When I started gathering components for this project I was only able to find two jacketed bullets to experiment with.  Both are made by Hornady.  One is the 170 grain InterLock flat point and the other is a 165 grain FTX which is Hornady’s patented flex tip.  This bullet is pointed but with a sufficiently soft (flexible) tip it can be safely loaded in tubular magazines without risk of detonation in the tube from recoil.  This pointed tip also increases its ballistic coefficient and its effective range in hunting applications.

I found some Remington 170 grain factory loads and purchased a couple of boxes along with a supply of new brass from Hornady.  In addition to the two jacketed numbers I also had access to a supply of cast bullets that were 165 grain flat points.

The lack of available bullets for handloading is what led the .32 Winchester Special to an early retirement.  Although rifles haven’t been produced for this caliber in years, they can still occasionally be found at gun shows, pawn shops and estate sales as this one was.

I retired to my loading bench to see about assembling some loads to put this old rifle through its paces.  I didn’t necessarily want to do exhaustive tests like I would a new hunting or varmint rifle but thought it would be fun to try a few of Western’s powders with the bullets I mentioned and see what it would do on the range.

I started off loading the 165 grain cast bullets with Accurate 5744 and Blackhorn 209, the popular muzzle loading propellant.  A5744 is a fast burning rifle powder suitable for small to medium capacity cases and straight wall calibers with heavy bullets such as the .45-70.

Rather than work up several powder weights for each bullet as is customary, I chose a charge about half way between minimum and maximum recommended in the reloading guide.  Following recommendations, I used large rifle magnum primers with Blackhorn but standard primers for all of the other loads.

Results using the cast bullets were a flop.  At 50 yards, the most accurate shots left egg shaped holes in the cardboard target.  The others were fully keyholed and none of them hit where I aimed.  I’ve used these powders in similar tests with other calibers and had very good results in the past but these loads were off the charts bad.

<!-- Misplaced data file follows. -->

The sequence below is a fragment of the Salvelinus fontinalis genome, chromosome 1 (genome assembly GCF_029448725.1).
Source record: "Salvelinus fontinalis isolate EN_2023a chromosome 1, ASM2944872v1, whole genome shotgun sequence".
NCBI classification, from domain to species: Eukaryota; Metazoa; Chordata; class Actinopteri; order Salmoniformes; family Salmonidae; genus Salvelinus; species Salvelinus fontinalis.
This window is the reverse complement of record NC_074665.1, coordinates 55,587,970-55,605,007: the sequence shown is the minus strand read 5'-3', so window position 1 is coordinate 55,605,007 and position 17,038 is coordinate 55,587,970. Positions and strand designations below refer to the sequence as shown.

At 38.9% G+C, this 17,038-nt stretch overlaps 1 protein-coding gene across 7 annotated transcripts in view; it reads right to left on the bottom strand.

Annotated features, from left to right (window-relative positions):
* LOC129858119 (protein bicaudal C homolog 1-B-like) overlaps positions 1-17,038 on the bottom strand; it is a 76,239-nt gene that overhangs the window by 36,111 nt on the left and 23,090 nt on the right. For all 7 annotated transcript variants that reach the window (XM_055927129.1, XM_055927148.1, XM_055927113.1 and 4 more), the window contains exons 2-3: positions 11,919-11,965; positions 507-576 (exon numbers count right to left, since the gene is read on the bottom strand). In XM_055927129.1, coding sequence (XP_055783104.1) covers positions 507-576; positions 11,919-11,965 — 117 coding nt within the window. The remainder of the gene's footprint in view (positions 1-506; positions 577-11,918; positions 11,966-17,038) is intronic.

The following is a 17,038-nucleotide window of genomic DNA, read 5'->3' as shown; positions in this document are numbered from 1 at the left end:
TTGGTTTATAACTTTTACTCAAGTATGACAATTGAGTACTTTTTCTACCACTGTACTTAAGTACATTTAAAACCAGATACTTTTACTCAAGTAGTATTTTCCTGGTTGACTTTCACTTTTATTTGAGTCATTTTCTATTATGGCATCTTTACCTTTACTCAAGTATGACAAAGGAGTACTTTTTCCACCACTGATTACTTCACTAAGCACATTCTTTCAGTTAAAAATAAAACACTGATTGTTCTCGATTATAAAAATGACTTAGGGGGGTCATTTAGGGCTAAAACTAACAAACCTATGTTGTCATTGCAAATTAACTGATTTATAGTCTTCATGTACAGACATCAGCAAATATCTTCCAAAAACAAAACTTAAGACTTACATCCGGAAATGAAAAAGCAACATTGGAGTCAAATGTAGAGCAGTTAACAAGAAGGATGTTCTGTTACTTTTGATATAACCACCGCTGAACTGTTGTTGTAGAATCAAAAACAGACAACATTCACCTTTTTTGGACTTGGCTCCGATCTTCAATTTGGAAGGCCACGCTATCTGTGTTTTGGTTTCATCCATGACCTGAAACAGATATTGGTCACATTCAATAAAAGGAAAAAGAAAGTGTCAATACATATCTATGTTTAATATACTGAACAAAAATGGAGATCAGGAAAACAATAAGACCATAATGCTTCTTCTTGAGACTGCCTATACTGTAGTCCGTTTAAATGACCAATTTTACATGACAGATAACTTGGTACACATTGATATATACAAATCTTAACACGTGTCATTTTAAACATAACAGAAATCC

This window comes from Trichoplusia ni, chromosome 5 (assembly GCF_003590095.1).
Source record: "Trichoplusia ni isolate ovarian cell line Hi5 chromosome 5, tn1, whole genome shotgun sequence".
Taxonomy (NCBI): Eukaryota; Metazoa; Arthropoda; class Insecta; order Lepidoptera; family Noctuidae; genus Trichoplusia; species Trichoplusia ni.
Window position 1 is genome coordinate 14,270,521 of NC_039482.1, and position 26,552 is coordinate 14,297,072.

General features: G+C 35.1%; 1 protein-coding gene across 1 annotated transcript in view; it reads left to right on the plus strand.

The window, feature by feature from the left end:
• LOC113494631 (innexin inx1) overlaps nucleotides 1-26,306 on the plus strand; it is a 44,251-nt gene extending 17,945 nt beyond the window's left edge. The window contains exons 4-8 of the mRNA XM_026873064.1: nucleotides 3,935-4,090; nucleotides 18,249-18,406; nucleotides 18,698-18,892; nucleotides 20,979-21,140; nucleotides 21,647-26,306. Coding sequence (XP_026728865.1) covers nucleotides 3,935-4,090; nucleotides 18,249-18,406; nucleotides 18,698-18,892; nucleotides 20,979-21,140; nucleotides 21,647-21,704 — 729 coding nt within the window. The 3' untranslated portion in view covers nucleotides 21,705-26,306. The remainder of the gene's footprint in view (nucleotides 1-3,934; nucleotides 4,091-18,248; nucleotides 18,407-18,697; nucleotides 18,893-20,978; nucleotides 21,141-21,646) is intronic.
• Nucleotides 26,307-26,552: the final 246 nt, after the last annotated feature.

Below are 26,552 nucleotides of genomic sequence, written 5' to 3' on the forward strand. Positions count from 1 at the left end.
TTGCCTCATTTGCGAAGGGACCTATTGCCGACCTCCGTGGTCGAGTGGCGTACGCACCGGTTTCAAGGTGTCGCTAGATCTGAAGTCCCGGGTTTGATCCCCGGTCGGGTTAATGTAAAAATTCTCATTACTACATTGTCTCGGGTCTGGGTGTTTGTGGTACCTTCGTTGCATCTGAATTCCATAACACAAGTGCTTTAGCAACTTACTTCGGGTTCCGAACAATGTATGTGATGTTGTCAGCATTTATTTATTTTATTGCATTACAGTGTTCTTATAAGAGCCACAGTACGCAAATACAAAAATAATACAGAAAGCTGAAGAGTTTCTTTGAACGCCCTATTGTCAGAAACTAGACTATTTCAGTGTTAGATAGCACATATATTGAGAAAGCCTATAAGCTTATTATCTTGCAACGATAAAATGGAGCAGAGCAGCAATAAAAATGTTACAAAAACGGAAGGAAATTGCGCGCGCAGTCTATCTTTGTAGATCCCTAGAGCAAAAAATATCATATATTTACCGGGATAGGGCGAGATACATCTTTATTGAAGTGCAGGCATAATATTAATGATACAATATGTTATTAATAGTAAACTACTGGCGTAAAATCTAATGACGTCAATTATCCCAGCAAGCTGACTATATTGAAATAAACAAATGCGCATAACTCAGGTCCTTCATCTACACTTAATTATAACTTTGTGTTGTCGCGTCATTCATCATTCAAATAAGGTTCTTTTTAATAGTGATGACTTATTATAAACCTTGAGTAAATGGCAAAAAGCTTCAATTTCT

The bullets came to me in a ziplock bag that said “32 caliber, 165 grain, .322 dia.”  I didn’t “mike” the bullets before loading them but as I seated them in the cases they seemed to have the proper feel and resistance.  After the test, I checked some of the remaining bullets and they measured .318 which explains the poor accuracy.  The groove diameter of the .32 Winchester Special is .321.

Turning to the jacketed bullets, I started with the Hornady 170 grain InterLock.  I chose three powders from Western.  X-Terminator, TAC and 2200.  Using data from their latest guide, I loaded 5 rounds with each powder, choosing a charge near the middle between minimum and maximum.

Using a sandbag rest, all groups were shot at 50 yards.  30 grains of X-Terminator put 4 shots inside 1 ½ inches with a flyer an inch outside to the right.  29.5 grains of 2200 provided similar results, sans the flyer.  The best results of this trial was with 33.5 grains of Ramshot TAC.  The 5 shot group was a nice cluster measuring just under an inch.

Before moving to the 165 grain Flex tip, as a kind of afterthought, I decided to try a few shots with this 170 grain number with two Norma powders I have on hand.  Again picking random charges between minimum and listed maximum, I loaded 5 rounds with 27.0 grains of N200, then another 5 with 31.0 grains of N201.

Norma 201 put the 5 shots all over the place, as in a 3 inch group.  The loads with Norma 200 measured slightly over a half inch.  This encouraged me to load 5 more and shoot them at 100 yards.  I should have kept it at 50 as they spread out considerably to nearly 6 inches.

Saving the best for last, I used the same three powders with the 165 grain FTX.  I couldn’t find a bad group from any of them.  30.5 grains of X-Terminator, 34 grains of TAC and 30 grains of Accurate 2200 all shot extremely well at 50 yards.  So well in fact I loaded the empties back up for a go at the 100 yard target.  All three groups shot in nice clusters with no stringing in any direction.  They were all in about 1 ½ inches with no flyers.

I choreographed random shots and all of the loads were close to published velocities.  This test further illustrates how the rate of twist in barrels affects accuracy.  The bearing surface on the 165 grain FTX is distinctly shorter than that of the 170 grain InterLock.  With the slow 1-16 inch twist rate in this barrel, the shorter bullet made all the difference in the world in accuracy.

Rather than finding one powder that stood tall over the rest, the shining star of this project is the FTX bullet by Hornady.  With its shorter bearing surface and its pointed design for better flight characteristics it can be said this definitely extends the practical range of the .32 Winchester Special beyond what it was ever intended to be by its creators.

My pal Vernon was with me as we ran these tests and became overjoyed at the thought he would end up with this rifle.  He did and now I seriously doubt he’ll turn it into a .38-55 like he first thought.  He’ll be keeping his eyes peeled for another old clunker to do that with.